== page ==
Postal Employee Mistakes 101

In this article we want to cover some problems we have discovered in our benefit reviews.    We hope you learn about each of these issues and hopefully avoid any problems in the future.

Basic Life Insurance in Retirement

Most employees understand their Basic Life insurance is free.  This insurance is no longer free when you decide to retire.    The cost of your Basic Life Insurance in Retirement is listed on your annuity estimate.     You can expect to pay $100/month or more for $50,000 of Basic Life Insurance.   Most employees make the decision to drop all of their life insurance at retirement and this can be a big mistake.

When you complete your retirement paperwork you will make the choice of how much of your Basic Life Insurance you want to retain in retirement.     Our suggestion to you is to always keep at least the 75% reduction in your Basic.    The reason is pretty straight forward.   If you are retiring at 55 or 56 you will only have to pay about $8/month for 25% of your Basic Life Coverage.    This is fairly inexpensive but it gets even better.    Once you turn age 65, you no longer have to pay for the 25% coverage amount.     It is essentially a free burial policy for the rest of your life as long as you keep at least 25%  of your Basic at retirement.

Maxing out your TSP

There are probably a few of you who are putting the maximum allowable ($16,500) into your TSP. We want you to be aware of a very important policy the TSP enforces all the time.

If you are a FERS employee you are obviously entitled to matching. Employees who are putting in the max can run into a problem if they are trying to put in the $16,500 over a period of less than 26 pay periods. The TSP will only give you matching on your contributions if you contribute to the TSP each and every pay period. If an employee has reached the $16,500 maximum in September, he/she will not receive matching on the pay periods from September until December 31st. The TSP (because you have met your max) will not accept any contributions once you hit the limit. If you want to do the max, take the $16,500 and divide it out over 26 pay periods so you don’t leave any matching funds on the table.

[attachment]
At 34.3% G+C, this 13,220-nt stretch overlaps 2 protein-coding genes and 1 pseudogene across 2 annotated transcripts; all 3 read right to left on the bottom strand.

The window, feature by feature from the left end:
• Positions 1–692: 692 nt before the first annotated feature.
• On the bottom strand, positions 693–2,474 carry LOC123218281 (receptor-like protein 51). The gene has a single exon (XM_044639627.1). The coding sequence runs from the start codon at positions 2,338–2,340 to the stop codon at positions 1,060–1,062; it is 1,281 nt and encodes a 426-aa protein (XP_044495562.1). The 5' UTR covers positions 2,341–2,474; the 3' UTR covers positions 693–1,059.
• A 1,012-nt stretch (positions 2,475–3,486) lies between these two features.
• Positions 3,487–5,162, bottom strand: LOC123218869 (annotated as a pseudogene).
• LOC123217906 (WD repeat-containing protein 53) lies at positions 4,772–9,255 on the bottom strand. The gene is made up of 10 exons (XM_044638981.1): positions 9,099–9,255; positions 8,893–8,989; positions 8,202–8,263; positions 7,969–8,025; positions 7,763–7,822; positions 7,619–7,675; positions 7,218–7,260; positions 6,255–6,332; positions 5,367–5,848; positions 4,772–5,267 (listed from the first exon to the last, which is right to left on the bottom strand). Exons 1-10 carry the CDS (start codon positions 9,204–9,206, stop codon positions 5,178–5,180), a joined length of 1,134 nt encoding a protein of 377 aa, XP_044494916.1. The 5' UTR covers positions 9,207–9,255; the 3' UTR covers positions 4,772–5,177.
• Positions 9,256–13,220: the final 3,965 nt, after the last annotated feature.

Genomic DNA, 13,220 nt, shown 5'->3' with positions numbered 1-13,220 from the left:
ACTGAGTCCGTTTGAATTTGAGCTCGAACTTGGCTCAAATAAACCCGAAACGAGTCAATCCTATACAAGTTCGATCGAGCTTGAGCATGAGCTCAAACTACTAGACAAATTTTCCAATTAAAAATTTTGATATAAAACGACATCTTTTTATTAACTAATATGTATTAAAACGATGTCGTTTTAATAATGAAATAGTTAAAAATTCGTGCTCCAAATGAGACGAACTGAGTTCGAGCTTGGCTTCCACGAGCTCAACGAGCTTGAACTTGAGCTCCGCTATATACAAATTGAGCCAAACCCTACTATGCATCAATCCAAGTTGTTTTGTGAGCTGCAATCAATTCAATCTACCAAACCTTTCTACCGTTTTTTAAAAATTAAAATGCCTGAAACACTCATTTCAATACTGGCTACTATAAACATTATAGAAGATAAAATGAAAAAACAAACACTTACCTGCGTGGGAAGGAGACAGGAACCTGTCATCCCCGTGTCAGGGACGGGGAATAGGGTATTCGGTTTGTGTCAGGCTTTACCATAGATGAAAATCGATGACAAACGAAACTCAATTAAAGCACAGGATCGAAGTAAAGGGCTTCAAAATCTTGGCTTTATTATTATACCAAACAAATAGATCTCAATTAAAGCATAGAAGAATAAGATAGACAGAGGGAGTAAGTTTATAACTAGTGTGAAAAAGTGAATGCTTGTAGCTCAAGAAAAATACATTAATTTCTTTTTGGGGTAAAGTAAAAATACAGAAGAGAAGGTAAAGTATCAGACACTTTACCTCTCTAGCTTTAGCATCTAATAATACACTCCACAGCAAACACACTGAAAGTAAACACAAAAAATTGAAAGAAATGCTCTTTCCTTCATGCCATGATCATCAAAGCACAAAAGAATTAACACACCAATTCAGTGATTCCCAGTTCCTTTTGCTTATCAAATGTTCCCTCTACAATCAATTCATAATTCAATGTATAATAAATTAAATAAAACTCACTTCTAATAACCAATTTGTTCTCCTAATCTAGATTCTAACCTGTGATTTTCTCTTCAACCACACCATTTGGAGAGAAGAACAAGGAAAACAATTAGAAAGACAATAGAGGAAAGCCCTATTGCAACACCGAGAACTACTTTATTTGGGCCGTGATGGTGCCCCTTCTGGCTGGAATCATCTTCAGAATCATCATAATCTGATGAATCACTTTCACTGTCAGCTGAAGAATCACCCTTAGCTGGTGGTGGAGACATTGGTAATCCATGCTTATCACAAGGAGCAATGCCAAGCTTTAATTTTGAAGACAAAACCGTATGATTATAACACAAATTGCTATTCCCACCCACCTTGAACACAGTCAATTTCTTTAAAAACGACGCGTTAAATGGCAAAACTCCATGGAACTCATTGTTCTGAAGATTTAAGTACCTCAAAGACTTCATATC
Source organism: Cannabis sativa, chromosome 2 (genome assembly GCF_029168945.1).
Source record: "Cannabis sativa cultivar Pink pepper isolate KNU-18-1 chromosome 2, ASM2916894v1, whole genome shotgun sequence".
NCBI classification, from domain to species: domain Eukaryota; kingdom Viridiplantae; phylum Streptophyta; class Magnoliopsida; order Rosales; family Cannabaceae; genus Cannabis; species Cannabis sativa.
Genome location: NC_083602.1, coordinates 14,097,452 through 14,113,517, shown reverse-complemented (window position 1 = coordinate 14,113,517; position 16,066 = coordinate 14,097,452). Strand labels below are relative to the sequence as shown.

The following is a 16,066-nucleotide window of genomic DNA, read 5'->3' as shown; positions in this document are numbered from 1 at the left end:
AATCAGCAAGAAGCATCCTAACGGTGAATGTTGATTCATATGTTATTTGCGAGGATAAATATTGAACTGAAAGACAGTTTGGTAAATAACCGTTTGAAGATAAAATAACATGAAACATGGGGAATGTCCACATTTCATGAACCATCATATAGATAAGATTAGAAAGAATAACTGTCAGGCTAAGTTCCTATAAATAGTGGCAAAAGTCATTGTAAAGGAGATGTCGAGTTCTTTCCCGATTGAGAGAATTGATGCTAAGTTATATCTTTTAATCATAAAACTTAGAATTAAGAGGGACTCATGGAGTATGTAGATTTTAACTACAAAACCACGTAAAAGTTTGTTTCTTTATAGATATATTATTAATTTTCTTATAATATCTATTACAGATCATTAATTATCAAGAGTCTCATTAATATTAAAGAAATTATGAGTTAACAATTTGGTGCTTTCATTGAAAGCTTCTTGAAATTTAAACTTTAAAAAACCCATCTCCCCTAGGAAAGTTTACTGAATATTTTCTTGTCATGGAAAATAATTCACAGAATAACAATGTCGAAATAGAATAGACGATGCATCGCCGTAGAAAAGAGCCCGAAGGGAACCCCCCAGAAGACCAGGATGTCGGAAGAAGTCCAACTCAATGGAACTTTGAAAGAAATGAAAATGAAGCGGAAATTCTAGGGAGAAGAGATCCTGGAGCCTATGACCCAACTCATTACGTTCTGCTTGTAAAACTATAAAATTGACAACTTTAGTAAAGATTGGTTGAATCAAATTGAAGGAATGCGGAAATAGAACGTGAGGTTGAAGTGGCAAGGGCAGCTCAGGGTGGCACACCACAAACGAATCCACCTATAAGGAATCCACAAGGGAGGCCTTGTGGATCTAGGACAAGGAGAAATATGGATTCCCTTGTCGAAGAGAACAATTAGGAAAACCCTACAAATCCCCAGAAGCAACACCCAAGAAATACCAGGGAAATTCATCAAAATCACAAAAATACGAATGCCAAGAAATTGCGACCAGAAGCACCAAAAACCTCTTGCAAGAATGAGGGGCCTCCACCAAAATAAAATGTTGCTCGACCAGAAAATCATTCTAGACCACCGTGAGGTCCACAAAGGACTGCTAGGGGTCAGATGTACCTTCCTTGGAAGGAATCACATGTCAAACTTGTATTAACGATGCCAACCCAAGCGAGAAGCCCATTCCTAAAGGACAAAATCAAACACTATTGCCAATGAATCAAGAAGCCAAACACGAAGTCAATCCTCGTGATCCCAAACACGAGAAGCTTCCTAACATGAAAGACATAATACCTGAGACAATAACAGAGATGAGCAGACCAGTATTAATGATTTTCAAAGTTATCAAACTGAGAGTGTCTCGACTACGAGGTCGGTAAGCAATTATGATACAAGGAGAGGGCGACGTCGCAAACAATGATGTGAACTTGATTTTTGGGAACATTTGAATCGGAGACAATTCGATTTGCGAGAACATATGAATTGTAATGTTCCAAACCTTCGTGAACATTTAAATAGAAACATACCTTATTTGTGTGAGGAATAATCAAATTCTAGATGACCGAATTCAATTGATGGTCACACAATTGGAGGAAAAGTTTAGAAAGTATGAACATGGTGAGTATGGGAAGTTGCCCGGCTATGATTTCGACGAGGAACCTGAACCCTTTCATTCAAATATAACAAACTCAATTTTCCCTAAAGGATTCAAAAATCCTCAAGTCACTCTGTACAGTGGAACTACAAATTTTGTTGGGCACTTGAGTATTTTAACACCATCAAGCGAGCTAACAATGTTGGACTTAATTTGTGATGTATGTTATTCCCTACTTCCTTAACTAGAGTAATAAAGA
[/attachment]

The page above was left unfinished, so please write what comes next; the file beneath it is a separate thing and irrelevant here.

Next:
Accessing TSP Funds at ages under 59.5

A typical scenario is a CSRS or FERS employee retiring at 56 or older but not yet 59.5. Most employees do not access their TSP funds for fear of paying the 10% early withdrawal penalty. Under IRS rules as long as you are 55 or older and you RETIRE you can access TSP funds without paying the 10% early withdrawal. It would not make sense for the government to allow you to retire at ages in the mid fifties and not give you access to your retirement funds. This provision is not well known but can make a big difference in the retirement decision.

Take Responsibility

We encourage each of you to take responsibility for the information you need to make retirement decisions. If you are unable to get the answers you need from the Post Office, we are happy to help through our seminars and one on one benefit reviews.

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  • Ralph S

    If already PAST that age of 65, would keeping the 25% or roughly $12,500 also become paid in full? after 10 years? Same premise as at the younger age of 55. Would the premium be much, much higher?

    • David


      Because you are already 65 the $12,500 in life insurance would be free as soon as you retire. You would never have to worry about doing anything because the Postal Service will automatically reduce the coverage and not charge you anything once you retire. Great question.

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  • Babs

    If I retire before I am 62, yet meet MRA, and could afford to wait till I am 62 to take my annuity, to avoid the 5% penalty per year prior to age of 62, would it be worth waiting?

    • represso

      With a delayed annuity would you lose your right to health care benifits?